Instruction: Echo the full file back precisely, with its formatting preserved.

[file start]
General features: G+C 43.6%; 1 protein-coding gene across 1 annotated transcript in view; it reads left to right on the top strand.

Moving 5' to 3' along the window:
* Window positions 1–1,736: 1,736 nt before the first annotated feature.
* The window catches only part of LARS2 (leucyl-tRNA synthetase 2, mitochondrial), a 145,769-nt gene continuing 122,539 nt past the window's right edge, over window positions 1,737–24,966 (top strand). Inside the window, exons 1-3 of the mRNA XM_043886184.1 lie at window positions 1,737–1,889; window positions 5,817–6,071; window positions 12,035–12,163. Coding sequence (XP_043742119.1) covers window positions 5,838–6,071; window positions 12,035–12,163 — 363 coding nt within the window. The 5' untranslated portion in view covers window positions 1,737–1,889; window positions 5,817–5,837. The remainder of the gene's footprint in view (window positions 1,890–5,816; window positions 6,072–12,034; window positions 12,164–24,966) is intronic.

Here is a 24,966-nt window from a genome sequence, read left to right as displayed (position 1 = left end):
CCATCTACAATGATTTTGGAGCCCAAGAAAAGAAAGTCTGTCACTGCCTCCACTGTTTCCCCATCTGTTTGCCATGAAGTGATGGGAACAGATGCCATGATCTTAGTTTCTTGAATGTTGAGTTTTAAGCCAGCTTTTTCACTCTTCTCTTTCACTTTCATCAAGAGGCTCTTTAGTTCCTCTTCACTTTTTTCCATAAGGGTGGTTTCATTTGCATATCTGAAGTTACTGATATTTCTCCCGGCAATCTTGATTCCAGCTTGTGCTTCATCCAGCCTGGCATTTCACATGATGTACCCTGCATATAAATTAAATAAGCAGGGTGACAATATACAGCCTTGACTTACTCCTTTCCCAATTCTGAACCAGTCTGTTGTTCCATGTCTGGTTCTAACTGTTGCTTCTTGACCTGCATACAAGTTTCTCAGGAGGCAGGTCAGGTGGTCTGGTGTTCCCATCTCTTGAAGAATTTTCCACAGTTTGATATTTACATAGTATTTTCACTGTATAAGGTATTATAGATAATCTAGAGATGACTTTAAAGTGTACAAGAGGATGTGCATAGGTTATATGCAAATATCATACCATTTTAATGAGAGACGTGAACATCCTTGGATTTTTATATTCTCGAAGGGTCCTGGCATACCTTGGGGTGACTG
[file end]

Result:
General features: G+C 43.6%; 1 protein-coding gene across 1 annotated transcript in view; it reads left to right on the top strand.

Moving 5' to 3' along the window:
* Window positions 1–1,736: 1,736 nt before the first annotated feature.
* The window catches only part of LARS2 (leucyl-tRNA synthetase 2, mitochondrial), a 145,769-nt gene continuing 122,539 nt past the window's right edge, over window positions 1,737–24,966 (top strand). Inside the window, exons 1-3 of the mRNA XM_043886184.1 lie at window positions 1,737–1,889; window positions 5,817–6,071; window positions 12,035–12,163. Coding sequence (XP_043742119.1) covers window positions 5,838–6,071; window positions 12,035–12,163 — 363 coding nt within the window. The 5' untranslated portion in view covers window positions 1,737–1,889; window positions 5,817–5,837. The remainder of the gene's footprint in view (window positions 1,890–5,816; window positions 6,072–12,034; window positions 12,164–24,966) is intronic.

Here is a 24,966-nt window from a genome sequence, read left to right as displayed (position 1 = left end):
CCATCTACAATGATTTTGGAGCCCAAGAAAAGAAAGTCTGTCACTGCCTCCACTGTTTCCCCATCTGTTTGCCATGAAGTGATGGGAACAGATGCCATGATCTTAGTTTCTTGAATGTTGAGTTTTAAGCCAGCTTTTTCACTCTTCTCTTTCACTTTCATCAAGAGGCTCTTTAGTTCCTCTTCACTTTTTTCCATAAGGGTGGTTTCATTTGCATATCTGAAGTTACTGATATTTCTCCCGGCAATCTTGATTCCAGCTTGTGCTTCATCCAGCCTGGCATTTCACATGATGTACCCTGCATATAAATTAAATAAGCAGGGTGACAATATACAGCCTTGACTTACTCCTTTCCCAATTCTGAACCAGTCTGTTGTTCCATGTCTGGTTCTAACTGTTGCTTCTTGACCTGCATACAAGTTTCTCAGGAGGCAGGTCAGGTGGTCTGGTGTTCCCATCTCTTGAAGAATTTTCCACAGTTTGATATTTACATAGTATTTTCACTGTATAAGGTATTATAGATAATCTAGAGATGACTTTAAAGTGTACAAGAGGATGTGCATAGGTTATATGCAAATATCATACCATTTTAATGAGAGACGTGAACATCCTTGGATTTTTATATTCTCGAAGGGTCCTGGCATACCTTGGGGTGACTG